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REGINALD (d. 1200), abbot of Walden, became prior of that house in 1164. Through the liberality of its benefactors, notably of William de Mandeville, third earl of Essex [q. v.], Reginald was enabled to raise the priory to the position of an abbey in 1190. The elevation of the house at the expense of the Mandeville estates brought upon it the enmity of the heir, Geoffrey FitzPeter. But the latter, after showing much hostility, also became a benefactor of the abbey (Dugdale, Mon. Angl., iv. 145 seq.) Reginald appointed vicars to his dependent churches, but conceded to William de Mandeville, during his lifetime, the right of nominating the clergy of seven. He has been placed in the lists of the chancellors of England, but this seems to be a mistake.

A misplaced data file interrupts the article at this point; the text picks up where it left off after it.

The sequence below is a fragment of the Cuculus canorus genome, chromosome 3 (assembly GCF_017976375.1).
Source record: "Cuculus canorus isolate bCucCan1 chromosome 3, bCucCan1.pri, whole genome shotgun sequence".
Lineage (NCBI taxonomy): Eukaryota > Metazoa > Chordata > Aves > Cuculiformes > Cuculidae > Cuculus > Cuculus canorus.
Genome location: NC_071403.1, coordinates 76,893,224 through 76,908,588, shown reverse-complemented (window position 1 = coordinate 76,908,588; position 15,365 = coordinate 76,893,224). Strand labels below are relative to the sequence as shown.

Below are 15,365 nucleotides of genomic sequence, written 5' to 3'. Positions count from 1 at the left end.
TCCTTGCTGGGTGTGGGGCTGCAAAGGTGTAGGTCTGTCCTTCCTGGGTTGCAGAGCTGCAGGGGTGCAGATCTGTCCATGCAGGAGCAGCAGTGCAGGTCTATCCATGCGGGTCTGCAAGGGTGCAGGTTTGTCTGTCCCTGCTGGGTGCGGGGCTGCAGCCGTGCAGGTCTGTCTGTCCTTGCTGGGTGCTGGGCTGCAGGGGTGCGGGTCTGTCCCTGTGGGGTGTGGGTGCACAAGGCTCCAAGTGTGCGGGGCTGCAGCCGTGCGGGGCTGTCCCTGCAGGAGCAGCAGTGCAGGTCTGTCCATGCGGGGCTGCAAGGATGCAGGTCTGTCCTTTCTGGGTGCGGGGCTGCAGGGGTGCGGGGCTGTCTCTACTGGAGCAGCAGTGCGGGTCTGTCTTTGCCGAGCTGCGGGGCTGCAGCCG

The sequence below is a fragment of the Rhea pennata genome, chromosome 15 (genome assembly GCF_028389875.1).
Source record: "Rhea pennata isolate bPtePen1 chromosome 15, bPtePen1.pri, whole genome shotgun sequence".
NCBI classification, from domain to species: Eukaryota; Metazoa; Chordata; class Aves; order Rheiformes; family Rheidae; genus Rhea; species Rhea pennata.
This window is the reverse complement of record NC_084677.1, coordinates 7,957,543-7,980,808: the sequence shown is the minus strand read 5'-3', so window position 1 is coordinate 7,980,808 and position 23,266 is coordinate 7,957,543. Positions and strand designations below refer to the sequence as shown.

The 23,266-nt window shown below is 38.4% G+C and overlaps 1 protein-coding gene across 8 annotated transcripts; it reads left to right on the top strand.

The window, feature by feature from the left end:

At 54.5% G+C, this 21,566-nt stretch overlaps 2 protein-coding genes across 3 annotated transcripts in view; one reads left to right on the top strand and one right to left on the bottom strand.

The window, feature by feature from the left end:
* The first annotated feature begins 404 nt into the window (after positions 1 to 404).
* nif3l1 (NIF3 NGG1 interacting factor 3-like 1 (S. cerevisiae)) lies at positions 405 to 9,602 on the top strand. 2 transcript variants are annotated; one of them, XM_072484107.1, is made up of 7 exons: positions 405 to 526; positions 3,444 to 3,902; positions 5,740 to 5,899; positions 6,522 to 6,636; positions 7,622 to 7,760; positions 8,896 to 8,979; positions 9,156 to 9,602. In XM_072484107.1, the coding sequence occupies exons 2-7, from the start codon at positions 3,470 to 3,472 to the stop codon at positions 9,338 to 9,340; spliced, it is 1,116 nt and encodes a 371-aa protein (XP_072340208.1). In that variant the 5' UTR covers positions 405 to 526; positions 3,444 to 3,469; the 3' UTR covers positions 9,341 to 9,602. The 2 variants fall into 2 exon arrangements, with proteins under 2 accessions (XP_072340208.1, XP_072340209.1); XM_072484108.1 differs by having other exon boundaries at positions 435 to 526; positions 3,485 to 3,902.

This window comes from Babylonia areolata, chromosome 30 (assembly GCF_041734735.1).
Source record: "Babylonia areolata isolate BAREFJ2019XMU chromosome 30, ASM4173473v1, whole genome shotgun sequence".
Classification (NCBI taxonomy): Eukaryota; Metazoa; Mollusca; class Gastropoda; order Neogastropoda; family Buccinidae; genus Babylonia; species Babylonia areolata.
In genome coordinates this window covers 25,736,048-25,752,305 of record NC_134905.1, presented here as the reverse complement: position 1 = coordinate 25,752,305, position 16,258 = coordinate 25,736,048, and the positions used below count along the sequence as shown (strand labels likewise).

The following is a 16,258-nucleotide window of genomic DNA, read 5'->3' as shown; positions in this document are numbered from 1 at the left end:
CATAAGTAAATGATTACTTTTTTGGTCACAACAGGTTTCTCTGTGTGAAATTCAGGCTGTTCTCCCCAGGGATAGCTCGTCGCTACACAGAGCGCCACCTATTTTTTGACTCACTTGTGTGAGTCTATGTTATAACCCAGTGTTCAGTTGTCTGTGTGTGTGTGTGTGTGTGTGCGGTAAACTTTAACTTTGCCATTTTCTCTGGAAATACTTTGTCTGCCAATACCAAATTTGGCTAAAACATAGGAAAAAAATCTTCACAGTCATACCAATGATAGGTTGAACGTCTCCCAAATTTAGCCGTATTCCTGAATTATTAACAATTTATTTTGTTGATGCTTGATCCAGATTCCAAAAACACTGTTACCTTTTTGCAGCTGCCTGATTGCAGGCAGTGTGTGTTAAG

Another Reginald (fl. 1125) was, according to Leland's uncorroborated testimony (Itinerary, ii. 44), chancellor in Henry I's reign, and afterwards prior and benefactor of the Cluniac house of Montacute in Wiltshire. His name does not appear in the accredited lists of the priors and benefactors of that house.

[Dugdale's Monast. Angl. iv. 133 sq. v. 163–5; Spelman's Glossarium Archaiologicum, p. 110; Newcourt's Repertorium, ii. 622; Willis's Mitred Abbeys, ii. 82; Foss's Judges of England, p. 550, ed. 1870; Campbell's Lives of the Chancellors, i. 51.]

A. M. C.-e.